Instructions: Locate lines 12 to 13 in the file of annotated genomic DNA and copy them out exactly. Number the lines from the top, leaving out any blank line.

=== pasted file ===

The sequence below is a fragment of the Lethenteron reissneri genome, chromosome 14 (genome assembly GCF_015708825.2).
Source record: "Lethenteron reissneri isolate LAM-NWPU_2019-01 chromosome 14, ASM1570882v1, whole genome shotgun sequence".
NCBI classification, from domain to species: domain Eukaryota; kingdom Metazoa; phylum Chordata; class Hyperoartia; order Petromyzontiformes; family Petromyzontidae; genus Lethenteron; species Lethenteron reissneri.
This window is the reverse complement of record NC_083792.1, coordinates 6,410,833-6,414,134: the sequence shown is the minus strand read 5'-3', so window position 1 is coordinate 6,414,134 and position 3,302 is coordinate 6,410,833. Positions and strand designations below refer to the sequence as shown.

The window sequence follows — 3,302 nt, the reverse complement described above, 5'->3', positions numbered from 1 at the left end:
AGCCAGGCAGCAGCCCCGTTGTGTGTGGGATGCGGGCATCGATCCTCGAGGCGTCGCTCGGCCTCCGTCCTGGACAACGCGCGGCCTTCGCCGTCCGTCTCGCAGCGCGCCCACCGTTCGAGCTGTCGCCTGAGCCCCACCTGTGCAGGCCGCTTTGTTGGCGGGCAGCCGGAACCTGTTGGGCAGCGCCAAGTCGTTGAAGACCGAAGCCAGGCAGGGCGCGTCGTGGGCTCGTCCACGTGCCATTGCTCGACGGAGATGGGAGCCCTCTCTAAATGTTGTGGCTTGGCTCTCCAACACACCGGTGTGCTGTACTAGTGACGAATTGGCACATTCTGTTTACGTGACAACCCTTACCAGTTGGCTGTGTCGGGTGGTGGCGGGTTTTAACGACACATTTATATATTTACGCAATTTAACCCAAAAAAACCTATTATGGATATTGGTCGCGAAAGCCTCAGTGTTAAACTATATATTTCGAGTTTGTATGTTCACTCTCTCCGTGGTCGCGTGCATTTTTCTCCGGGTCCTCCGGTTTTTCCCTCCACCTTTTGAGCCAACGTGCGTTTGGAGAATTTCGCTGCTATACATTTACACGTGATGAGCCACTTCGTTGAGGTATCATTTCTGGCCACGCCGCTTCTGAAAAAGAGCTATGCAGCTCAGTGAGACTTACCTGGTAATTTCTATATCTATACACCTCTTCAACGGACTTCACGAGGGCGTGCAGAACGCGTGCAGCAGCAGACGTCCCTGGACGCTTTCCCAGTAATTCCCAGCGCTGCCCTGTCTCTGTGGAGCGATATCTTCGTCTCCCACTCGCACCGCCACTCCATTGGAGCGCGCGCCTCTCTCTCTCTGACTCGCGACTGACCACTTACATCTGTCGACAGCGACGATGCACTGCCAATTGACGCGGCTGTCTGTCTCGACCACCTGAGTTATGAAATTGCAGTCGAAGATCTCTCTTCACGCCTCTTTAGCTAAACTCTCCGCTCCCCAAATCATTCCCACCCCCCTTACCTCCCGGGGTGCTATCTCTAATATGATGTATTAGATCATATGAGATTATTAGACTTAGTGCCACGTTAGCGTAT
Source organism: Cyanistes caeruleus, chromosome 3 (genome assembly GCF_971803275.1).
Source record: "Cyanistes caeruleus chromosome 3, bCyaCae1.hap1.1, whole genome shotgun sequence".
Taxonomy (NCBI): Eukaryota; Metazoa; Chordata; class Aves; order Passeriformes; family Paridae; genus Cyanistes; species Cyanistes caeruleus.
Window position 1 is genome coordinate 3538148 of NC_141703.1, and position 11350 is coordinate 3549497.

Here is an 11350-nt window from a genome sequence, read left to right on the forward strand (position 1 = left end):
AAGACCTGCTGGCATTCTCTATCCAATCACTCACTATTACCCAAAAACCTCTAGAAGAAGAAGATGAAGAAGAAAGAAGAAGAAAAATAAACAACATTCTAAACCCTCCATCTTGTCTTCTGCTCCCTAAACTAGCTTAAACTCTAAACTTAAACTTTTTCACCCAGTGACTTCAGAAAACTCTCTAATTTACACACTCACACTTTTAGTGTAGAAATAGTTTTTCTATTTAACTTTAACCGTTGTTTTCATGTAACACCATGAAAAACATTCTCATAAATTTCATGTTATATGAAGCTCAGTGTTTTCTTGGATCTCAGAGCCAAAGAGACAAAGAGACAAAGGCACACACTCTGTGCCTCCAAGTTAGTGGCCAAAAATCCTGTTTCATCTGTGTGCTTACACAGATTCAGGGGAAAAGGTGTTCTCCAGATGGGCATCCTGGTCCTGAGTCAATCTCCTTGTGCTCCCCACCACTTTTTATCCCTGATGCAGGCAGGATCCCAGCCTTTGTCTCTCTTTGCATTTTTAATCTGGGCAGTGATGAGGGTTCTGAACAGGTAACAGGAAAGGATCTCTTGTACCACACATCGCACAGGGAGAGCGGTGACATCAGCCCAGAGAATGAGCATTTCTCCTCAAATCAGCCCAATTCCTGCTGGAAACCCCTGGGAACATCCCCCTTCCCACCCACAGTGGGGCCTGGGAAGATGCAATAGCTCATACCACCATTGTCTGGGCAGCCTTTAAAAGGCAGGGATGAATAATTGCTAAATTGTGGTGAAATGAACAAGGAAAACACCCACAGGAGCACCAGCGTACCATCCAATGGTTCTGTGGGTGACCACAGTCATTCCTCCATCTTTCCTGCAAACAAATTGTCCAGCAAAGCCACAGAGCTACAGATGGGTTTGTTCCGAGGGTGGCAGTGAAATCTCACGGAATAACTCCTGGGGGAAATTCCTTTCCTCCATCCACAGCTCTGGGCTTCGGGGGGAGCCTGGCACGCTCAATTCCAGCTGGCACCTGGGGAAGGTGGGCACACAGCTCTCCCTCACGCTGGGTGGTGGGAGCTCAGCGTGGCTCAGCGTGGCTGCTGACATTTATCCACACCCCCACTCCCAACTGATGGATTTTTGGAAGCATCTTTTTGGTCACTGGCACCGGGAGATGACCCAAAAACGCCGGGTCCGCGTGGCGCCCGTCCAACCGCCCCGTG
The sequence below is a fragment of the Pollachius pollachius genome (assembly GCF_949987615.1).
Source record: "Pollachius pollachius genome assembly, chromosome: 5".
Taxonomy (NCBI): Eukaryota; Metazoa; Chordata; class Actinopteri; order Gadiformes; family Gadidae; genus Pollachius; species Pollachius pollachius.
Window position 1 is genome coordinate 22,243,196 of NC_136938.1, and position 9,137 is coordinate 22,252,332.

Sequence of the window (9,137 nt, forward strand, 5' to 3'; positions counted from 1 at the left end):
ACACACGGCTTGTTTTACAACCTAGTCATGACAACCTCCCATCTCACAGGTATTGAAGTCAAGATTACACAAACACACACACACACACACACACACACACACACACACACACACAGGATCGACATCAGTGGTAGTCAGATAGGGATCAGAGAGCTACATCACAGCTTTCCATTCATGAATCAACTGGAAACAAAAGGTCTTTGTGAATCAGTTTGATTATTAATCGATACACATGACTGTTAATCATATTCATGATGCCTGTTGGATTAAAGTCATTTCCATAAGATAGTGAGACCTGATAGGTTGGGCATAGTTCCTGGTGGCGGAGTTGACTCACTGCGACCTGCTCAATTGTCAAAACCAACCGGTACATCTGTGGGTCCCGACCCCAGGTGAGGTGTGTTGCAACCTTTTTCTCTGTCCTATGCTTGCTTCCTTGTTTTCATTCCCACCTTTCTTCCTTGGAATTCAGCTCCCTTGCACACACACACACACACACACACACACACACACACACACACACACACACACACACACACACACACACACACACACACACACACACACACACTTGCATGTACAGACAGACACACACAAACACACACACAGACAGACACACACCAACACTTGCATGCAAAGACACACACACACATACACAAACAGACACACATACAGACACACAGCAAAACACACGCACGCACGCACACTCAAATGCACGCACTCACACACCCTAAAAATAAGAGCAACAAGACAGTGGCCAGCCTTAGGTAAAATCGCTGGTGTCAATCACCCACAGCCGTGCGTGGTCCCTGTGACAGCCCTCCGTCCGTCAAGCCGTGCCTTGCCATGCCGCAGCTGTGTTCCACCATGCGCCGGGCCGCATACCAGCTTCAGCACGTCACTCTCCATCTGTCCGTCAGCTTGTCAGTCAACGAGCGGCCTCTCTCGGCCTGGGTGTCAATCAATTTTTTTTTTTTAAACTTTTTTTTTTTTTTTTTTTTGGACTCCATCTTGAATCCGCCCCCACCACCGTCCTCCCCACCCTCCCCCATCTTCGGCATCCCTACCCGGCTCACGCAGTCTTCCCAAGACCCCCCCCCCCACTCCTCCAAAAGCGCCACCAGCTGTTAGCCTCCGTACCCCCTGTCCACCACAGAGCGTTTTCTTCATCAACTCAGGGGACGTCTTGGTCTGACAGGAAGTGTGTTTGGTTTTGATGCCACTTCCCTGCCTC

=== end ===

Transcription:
AAGACCTGCTGGCATTCTCTATCCAATCACTCACTATTACCCAAAAACCTCTAGAAGAAGAAGATGAAGAAGAAAGAAGAAGAAAAATAAACAACATTCTAAACCCTCCATCTTGTCTTCTGCTCCCTAAACTAGCTTAAACTCTAAACTTAAACTTTTTCACCCAGTGACTTCAGAAAACTCTCTAATTTACACACTCACACTTTTAGTGTAGAAATAGTTTTTCTATTTAACTTTAACCGTTGTTTTCATGTAACACCATGAAAAACATTCTCATAAATTTCATGTTATATGAAGCTCAGTGTTTTCTTGGATCTCAGAGCCAAAGAGACAAAGAGACAAAGGCACACACTCTGTGCCTCCAAGTTAGTGGCCAAAAATCCTGTTTCATCTGTGTGCTTACACAGATTCAGGGGAAAAGGTGTTCTCCAGATGGGCATCCTGGTCCTGAGTCAATCTCCTTGTGCTCCCCACCACTTTTTATCCCTGATGCAGGCAGGATCCCAGCCTTTGTCTCTCTTTGCATTTTTAATCTGGGCAGTGATGAGGGTTCTGAACAGGTAACAGGAAAGGATCTCTTGTACCACACATCGCACAGGGAGAGCGGTGACATCAGCCCAGAGAATGAGCATTTCTCCTCAAATCAGCCCAATTCCTGCTGGAAACCCCTGGGAACATCCCCCTTCCCACCCACAGTGGGGCCTGGGAAGATGCAATAGCTCATACCACCATTGTCTGGGCAGCCTTTAAAAGGCAGGGATGAATAATTGCTAAATTGTGGTGAAATGAACAAGGAAAACACCCACAGGAGCACCAGCGTACCATCCAATGGTTCTGTGGGTGACCACAGTCATTCCTCCATCTTTCCTGCAAACAAATTGTCCAGCAAAGCCACAGAGCTACAGATGGGTTTGTTCCGAGGGTGGCAGTGAAATCTCACGGAATAACTCCTGGGGGAAATTCCTTTCCTCCATCCACAGCTCTGGGCTTCGGGGGGAGCCTGGCACGCTCAATTCCAGCTGGCACCTGGGGAAGGTGGGCACACAGCTCTCCCTCACGCTGGGTGGTGGGAGCTCAGCGTGGCTCAGCGTGGCTGCTGACATTTATCCACACCCCCACTCCCAACTGATGGATTTTTGGAAGCATCTTTTTGGTCACTGGCACCGGGAGATGACCCAAAAACGCCGGGTCCGCGTGGCGCCCGTCCAACCGCCCCGTG
The sequence below is a fragment of the Pollachius pollachius genome (assembly GCF_949987615.1).